San Antonio Botanical Garden
This article has multiple issues. Please help improve it or discuss these issues on the talk page. (Learn how and when to remove these template messages)(Learn how and when to remove this template message)
The garden was first conceived in the 1940s by Mrs. R. R. Witt and Mrs. Joseph Murphy, who organized the San Antonio Garden Center. The two went on to develop a master plan for a city botanical center in the late 1960s. The site of the master plan was a former limestone quarry and waterworks area owned by the city. Voters approved $265,000 in bonds in 1970, which was the catalyst for funding the new gardens. Ground was broken for the new facilities on July 21, 1976 and the San Antonio Botanical Gardens officially opened to the public on May 3, 1980.
The gardens have had two major additions since opening. On February 29, 1988 the Emilio Ambasz designed Lucile Halsell Conservatory opened to the public and later that same year the historic Sullivan Carriage House was moved brick by brick to the botanical garden. Restoration of the building began in 1992, with formal dedication in 1995. The botanical gardens is also undergoing an extensive expansion project including expanding some of the gardens, a local farmers market, and more parking.
Today the garden consists of the Lucile Halsell Conservatory, formal and display gardens, native gardens, an overlook tower and the Sullivan Carriage House:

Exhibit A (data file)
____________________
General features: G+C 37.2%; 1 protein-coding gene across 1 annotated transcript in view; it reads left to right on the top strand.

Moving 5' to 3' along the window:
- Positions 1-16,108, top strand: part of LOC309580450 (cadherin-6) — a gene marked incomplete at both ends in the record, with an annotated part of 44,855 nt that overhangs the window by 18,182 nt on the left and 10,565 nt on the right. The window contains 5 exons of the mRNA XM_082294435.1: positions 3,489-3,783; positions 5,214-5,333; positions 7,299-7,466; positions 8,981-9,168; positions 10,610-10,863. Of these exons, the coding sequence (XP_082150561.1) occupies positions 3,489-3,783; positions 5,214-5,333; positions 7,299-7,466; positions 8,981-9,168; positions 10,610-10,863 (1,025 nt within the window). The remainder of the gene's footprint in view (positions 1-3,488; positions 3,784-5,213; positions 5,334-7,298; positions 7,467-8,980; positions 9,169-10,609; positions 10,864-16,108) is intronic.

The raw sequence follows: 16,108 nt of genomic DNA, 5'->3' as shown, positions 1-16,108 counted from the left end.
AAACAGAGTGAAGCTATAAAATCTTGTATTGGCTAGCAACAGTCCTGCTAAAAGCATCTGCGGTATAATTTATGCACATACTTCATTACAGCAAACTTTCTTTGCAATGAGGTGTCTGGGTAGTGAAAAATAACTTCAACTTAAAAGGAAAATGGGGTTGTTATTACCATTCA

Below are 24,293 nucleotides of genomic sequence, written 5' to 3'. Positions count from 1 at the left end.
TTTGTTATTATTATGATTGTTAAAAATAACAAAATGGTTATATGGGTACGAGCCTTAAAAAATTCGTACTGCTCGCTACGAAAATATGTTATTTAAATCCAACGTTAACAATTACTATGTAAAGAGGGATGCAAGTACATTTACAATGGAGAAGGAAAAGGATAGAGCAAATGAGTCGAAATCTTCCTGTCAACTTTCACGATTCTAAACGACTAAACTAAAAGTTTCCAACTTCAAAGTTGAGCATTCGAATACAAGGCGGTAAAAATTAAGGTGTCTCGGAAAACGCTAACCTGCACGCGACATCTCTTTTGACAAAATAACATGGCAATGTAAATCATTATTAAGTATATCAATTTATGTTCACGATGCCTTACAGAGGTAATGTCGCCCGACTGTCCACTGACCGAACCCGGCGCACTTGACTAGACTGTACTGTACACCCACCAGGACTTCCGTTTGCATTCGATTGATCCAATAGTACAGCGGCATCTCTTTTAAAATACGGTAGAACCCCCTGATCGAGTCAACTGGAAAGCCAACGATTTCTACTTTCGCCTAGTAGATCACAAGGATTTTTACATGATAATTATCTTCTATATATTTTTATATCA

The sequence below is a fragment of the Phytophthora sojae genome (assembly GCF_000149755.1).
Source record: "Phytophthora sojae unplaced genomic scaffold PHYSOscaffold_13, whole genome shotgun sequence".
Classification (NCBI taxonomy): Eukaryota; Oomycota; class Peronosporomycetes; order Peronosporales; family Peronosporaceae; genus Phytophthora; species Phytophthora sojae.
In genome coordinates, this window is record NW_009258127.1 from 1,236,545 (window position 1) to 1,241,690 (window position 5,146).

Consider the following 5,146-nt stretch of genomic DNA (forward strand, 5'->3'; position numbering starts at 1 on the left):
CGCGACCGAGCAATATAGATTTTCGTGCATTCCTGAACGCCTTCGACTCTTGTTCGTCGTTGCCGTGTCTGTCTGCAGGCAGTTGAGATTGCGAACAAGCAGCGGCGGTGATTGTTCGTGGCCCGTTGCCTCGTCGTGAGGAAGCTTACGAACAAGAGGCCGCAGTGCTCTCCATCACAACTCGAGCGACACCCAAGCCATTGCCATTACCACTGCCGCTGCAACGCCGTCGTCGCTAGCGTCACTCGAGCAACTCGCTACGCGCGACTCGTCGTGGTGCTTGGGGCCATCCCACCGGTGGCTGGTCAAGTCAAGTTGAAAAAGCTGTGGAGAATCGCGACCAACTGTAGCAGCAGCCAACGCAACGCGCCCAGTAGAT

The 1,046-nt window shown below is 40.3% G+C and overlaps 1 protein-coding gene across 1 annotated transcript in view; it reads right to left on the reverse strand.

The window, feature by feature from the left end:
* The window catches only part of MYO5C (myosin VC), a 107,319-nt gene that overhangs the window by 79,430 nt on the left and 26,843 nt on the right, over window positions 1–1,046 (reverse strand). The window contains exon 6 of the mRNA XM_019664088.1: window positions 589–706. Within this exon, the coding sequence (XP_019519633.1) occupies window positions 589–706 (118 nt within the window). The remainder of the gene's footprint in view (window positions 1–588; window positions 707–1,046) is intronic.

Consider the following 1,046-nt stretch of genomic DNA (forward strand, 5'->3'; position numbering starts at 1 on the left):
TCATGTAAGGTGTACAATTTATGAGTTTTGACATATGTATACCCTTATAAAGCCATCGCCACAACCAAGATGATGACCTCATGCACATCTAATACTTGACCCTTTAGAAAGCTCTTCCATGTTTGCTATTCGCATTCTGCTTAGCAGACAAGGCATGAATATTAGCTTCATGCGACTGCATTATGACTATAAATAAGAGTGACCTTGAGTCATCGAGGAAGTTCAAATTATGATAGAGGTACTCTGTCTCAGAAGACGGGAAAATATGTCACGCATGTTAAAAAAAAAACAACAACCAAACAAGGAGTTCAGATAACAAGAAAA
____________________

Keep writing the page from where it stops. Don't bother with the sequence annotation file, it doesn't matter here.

- Lucile Halsell Conservatory (1988) - Designed by award-winning, Argentinian architect Emilio Ambasz this subterranean structure consists of five climate specific greenhouses surrounding a central courtyard. Specimens housed in the structure include alpine plants, aquatic plants, cacti and succulents, carnivorous plants, epiphytes, ferns and aroids, tropical fruits, and palms and cycads. The building won several architectural design awards.
- Gardens - Entry Gardens, Garden for the Blind, Gertie's Garden, Herb Garden, Formal Beds, Fountain Plaza, Kumamoto En, Old Fashioned Garden, Ornamental Grass Garden, Rose Garden, Sacred Garden, Biblical garden, Shade Garden, Watersaver Garden, and Wisteria Arbor.
- Kumamoto En (roughly 85 feet (26 m) by 85 feet) is a Japanese garden reflecting styles and techniques from Kumamoto's 300-year-old Suizenji Park and from Katsura Detached Palace garden in Kyoto.
- Native area - plants and structures from the East Texas piney woods, Texas Hill Country, and South Texas.
- Sullivan Carriage House (originally constructed 1896, relocated 1988) - designed by noted architect Alfred Giles for banker Daniel J. Sullivan. The structure was relocated, brick by brick, in 1988 from its original location in downtown San Antonio to the Botanical Gardens. The building was fully restored and dedicated in 1995. The structure now serves as the main entrance to the gardens and its former stables and carriage house contain a restaurant, gift shop, offices as well as event and meeting space.
|Wikimedia Commons has media related to San Antonio Botanical Garden.|